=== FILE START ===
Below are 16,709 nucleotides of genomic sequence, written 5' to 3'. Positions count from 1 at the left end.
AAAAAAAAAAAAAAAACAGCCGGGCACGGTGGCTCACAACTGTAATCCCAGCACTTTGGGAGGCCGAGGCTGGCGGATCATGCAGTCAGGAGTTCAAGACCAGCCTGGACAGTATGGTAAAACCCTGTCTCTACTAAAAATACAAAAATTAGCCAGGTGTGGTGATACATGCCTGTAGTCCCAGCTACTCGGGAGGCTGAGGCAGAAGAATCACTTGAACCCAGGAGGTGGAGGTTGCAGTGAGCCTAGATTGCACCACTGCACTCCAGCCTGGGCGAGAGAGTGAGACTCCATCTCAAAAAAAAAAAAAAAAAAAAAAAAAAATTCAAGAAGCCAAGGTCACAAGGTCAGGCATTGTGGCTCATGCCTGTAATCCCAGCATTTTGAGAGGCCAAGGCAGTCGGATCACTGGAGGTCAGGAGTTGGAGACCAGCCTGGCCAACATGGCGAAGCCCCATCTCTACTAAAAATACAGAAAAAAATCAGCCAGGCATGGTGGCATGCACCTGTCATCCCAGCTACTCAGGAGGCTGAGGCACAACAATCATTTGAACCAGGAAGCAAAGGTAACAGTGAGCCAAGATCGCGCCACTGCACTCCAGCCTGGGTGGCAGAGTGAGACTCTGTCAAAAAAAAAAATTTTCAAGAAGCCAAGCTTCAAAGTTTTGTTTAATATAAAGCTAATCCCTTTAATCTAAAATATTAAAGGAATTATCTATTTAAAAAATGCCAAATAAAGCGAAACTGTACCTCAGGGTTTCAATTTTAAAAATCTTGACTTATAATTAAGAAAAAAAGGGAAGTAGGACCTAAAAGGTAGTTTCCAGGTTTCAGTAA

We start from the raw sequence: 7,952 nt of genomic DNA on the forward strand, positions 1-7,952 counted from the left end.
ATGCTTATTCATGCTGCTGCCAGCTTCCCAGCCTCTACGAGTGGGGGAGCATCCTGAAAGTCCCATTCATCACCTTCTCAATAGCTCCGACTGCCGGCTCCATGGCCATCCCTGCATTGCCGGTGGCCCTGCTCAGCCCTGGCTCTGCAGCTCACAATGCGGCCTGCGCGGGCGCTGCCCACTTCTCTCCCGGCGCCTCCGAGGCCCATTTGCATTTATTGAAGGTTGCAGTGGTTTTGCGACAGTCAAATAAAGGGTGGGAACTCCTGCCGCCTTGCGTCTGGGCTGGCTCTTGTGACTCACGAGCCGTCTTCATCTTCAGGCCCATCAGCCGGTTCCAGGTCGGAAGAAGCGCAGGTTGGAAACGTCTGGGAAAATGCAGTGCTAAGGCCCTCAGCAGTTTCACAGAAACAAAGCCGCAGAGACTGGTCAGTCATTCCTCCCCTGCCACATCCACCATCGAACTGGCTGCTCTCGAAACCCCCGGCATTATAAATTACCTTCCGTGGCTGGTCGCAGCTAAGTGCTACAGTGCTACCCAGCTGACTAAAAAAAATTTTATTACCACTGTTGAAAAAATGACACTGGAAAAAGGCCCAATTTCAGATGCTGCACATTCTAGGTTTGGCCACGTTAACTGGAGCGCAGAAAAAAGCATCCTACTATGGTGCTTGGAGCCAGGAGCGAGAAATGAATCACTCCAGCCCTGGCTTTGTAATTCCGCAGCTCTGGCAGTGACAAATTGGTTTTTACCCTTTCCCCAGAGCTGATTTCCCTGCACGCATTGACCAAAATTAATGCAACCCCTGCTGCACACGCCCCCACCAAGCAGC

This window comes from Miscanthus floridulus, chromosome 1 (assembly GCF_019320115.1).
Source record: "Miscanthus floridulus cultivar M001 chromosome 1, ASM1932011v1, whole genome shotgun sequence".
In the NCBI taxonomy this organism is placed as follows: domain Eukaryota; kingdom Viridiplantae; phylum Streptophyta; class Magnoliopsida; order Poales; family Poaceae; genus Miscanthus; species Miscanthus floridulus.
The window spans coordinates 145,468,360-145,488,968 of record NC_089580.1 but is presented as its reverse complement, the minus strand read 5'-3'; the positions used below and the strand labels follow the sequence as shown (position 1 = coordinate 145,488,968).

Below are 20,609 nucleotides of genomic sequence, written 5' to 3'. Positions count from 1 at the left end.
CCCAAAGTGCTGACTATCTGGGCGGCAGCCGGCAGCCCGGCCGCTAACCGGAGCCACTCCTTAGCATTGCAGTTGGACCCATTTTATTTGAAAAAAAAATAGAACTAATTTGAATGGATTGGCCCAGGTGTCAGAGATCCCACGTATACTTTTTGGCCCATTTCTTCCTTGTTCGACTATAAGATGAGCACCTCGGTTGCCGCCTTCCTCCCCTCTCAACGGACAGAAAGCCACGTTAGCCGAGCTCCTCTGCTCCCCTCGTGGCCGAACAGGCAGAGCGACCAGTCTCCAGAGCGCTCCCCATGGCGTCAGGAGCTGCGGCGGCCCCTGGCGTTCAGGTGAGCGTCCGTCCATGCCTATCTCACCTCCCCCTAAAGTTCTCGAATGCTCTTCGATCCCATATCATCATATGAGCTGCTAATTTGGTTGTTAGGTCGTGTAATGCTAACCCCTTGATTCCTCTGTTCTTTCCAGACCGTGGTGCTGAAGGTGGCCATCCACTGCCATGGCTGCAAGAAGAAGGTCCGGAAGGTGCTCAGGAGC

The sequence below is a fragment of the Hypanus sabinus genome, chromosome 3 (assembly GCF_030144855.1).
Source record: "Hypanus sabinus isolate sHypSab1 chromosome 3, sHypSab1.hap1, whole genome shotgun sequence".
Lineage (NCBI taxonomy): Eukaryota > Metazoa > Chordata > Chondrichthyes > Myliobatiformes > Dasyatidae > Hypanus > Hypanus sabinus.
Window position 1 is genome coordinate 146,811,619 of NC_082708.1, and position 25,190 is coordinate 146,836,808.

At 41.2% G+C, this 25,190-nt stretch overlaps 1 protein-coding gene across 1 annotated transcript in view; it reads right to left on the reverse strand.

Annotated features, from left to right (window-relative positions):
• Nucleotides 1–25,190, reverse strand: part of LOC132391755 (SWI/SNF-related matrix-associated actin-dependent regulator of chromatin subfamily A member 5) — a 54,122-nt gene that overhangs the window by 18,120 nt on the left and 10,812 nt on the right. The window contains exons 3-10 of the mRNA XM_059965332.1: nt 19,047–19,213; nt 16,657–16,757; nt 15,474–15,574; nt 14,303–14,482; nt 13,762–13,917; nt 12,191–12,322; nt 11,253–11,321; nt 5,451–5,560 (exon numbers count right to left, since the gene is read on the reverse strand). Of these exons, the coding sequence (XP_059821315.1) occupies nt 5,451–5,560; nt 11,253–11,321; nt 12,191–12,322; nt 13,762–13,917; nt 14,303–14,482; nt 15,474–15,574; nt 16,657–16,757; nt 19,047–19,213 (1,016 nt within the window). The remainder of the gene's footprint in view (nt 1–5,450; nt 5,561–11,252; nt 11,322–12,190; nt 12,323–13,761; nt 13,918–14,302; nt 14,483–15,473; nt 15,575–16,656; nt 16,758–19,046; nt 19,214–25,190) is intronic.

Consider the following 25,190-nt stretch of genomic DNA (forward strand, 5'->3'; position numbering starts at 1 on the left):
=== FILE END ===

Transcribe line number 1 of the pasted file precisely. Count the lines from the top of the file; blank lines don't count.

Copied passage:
Below are 16,709 nucleotides of genomic sequence, written 5' to 3'. Positions count from 1 at the left end.